The human epidermal growth factor receptor type 2 (HER2)-positive breast cancer market across the eight major countries of the US, France, Germany, Italy, Spain, the UK, Japan, and China, is set to rise from $6.4 billion in 2015 to $9.89 billion in 2025, representing a compound annual growth rate of 4.4%, according to research and consulting firm GlobalData.
The company’s latest report states that the adjuvant and neoadjuvant settings remain the greatest contributors to sales, with combined forecasts expected to reach $4.96 billion in 2025, representing 50% of the total HER2-positive market. This surge in market size will be driven primarily by the anticipated launch of Perjeta in the adjuvant setting, which will increase treatment duration compared to the neoadjuvant setting and protect Herceptin sales from biosimilar erosion in established markets.
Max Bourgognon, Ph.D., PharmD, Healthcare Analyst for GlobalData, explains: “The dynamism of the adjuvant and neoadjuvant markets has prompted many companies to position their products in these settings. However, many agents have failed to demonstrate clinical benefit over the currently cemented standard of care, meaning the adjuvant and neoadjuvant settings will remain an exclusive market for anti-HER2 monoclonal antibodies (mAbs), hence constituting the most lucrative opportunity for biosimilar developments.”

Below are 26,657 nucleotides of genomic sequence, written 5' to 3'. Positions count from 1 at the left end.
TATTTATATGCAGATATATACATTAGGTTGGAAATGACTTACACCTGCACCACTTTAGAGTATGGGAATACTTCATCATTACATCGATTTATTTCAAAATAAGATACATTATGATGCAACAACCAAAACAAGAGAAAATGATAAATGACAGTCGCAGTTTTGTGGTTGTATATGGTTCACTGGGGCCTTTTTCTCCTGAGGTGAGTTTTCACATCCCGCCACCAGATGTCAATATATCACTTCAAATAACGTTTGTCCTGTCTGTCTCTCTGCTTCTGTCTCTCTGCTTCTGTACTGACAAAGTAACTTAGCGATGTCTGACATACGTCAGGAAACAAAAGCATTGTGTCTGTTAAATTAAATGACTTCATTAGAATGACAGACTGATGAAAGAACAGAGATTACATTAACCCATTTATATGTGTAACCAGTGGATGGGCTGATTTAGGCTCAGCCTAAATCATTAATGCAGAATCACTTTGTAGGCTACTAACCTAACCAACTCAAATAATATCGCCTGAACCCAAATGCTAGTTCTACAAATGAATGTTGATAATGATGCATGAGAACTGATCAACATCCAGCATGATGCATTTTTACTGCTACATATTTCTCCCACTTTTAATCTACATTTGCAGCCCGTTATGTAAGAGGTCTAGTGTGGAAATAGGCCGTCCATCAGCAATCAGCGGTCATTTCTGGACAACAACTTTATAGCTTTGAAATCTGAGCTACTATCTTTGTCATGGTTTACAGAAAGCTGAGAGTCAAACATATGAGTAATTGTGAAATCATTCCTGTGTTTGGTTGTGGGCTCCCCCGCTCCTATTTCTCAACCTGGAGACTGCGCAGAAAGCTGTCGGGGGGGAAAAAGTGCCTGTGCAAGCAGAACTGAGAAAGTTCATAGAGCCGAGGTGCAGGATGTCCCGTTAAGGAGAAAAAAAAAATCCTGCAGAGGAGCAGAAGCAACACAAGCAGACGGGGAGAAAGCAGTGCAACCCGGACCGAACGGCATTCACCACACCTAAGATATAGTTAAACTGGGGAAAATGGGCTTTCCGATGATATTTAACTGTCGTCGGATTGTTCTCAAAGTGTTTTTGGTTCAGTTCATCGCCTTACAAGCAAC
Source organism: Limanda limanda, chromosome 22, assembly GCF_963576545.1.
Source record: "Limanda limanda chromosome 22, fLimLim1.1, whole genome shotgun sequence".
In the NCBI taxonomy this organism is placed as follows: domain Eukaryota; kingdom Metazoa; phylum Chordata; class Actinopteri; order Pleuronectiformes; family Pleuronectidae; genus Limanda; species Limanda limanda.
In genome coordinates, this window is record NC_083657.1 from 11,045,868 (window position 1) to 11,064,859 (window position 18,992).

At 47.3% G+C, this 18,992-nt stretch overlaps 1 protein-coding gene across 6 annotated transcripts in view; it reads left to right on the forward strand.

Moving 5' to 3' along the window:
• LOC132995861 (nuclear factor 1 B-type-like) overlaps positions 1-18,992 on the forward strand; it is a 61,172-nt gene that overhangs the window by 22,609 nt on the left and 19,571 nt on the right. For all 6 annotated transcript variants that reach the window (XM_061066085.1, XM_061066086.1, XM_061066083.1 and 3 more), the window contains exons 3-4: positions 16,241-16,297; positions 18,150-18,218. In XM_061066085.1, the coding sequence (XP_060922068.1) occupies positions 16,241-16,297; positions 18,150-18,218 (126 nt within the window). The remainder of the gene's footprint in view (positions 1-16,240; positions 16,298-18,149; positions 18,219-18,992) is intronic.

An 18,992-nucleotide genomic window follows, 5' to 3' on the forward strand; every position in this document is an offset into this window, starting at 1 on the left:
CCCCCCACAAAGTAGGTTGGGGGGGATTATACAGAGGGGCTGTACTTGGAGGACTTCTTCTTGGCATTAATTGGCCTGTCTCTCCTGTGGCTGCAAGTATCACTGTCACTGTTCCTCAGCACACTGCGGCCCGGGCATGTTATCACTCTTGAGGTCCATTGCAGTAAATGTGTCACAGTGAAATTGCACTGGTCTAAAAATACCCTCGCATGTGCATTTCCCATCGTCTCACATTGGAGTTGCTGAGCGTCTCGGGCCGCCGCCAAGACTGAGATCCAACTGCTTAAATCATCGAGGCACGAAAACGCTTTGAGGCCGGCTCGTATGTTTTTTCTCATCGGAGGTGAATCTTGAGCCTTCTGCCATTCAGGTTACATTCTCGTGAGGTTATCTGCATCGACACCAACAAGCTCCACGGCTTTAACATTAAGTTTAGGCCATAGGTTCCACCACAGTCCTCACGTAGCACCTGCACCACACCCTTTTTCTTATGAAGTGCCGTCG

A new setting in HER2-positive breast cancer will be created upon the launch of Puma Biotechnology’s neratinib. GlobalData expects the drug will gain initial approval by the end of 2017 in the extende adjuvant setting, a space that is currently not utilized in the treatment of HER2-positive breast cancer, which could lead to future growth as additional companies seek to colonize this immature setting.
The analyst continues: “Although the efficacy of HER2-targeted therapies substantially improves the life expectancy of patients with HER2-positive disease, it is by nature one of the most aggressive forms of breast cancer, with a poorer prognosis and worse outcomes than for patients with HER2-negative (and HR-positive) disease.
“HER2-targeting mAbs, for example, have failed to deliver benefits to patients with brain metastases, because they cannot pass the blood-brain barrier. There are numerous pipeline agents that look to target this underserved patient population, notably the tyrosine kinase inhibitors(TKIs) neratinib and tucatinib, as well as the HER2-targeting mAb margetuximab. However, resistance to kinase inhibitors is common, so innovative therapies to treat TKI-resistant HER2-positive disease will also be required.”